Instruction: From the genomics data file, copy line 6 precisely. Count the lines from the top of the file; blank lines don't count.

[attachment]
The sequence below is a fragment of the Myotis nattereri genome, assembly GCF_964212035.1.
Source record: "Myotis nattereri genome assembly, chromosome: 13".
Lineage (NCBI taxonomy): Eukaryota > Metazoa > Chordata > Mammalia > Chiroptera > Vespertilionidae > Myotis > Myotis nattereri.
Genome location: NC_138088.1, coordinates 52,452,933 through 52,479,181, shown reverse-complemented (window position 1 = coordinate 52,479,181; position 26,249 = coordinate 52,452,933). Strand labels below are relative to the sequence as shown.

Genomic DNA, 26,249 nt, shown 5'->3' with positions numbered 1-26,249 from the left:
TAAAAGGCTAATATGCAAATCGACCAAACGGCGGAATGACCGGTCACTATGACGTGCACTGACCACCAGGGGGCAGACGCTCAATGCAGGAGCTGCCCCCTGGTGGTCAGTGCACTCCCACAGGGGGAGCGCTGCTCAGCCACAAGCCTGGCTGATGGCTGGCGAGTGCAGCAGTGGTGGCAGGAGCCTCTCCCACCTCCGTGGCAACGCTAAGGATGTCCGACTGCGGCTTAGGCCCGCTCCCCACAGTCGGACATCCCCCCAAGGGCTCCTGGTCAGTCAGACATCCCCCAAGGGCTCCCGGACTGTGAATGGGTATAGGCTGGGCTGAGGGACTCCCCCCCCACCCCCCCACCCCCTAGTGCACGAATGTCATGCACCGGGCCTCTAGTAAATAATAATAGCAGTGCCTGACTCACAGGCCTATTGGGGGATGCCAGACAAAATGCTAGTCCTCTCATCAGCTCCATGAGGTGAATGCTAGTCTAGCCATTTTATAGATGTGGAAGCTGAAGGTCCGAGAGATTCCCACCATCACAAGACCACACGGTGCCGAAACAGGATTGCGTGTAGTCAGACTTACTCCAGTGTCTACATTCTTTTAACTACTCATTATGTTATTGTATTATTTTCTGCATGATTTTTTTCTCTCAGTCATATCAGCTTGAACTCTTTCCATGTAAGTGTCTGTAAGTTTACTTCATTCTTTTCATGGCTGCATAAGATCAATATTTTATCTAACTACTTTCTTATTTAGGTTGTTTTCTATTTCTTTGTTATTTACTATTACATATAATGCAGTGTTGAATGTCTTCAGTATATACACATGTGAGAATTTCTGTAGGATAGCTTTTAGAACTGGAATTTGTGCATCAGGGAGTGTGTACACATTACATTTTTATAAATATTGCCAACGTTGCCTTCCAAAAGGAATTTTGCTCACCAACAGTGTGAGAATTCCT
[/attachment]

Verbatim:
TAAAAGGCTAATATGCAAATCGACCAAACGGCGGAATGACCGGTCACTATGACGTGCACTGACCACCAGGGGGCAGACGCTCAATGCAGGAGCTGCCCCCTGGTGGTCAGTGCACTCCCACAGGGGGAGCGCTGCTCAGCCACAAGCCTGGCTGATGGCTGGCGAGTGCAGCAGTGGTGGCAGGAGCCTCTCCCACCTCCGTGGCAACGCTAAGGATGTCCGACTGCGGCTTAGGCCCGCTCCCCACAGTCGGACATCCCCCCAAGGGCTCCTGGTCAGTCAGACATCCCCCAAGGGCTCCCGGACTGTGAATGGGTATAGGCTGGGCTGAGGGACTCCCCCCCCACCCCCCCACCCCCTAGTGCACGAATGTCATGCACCGGGCCTCTAGTAAATAATAATAGCAGTGCCTGACTCACAGGCCTATTGGGGGATGCCAGACAAAATGCTAGTCCTCTCATCAGCTCCATGAGGTGAATGCTAGTCTAGCCATTTTATAGATGTGGAAGCTGAAGGTCCGAGAGATTCCCACCATCACAAGACCACACGGTGCCGAAACAGGATTGCGTGTAGTCAGACTTACTCCAGTGTCTACATTCTTTTAACTACTCATTATGTTATTGTATTATTTTCTGCATGATTTTTTTCTCTCAGTCATATCAGCTTGAACTCTTTCCATGTAAGTGTCTGTAAGTTTACTTCATTCTTTTCATGGCTGCATAAGATCAATATTTTATCTAACTACTTTCTTATTTAGGTTGTTTTCTATTTCTTTGTTATTTACTATTACATATAATGCAGTGTTGAATGTCTTCAGTATATACACATGTGAGAATTTCTGTAGGATAGCTTTTAGAACTGGAATTTGTGCATCAGGGAGTGTGTACACATTACATTTTTATAAATATTGCCAACGTTGCCTTCCAAAAGGAATTTTGCTCACCAACAGTGTGAGAATTCCT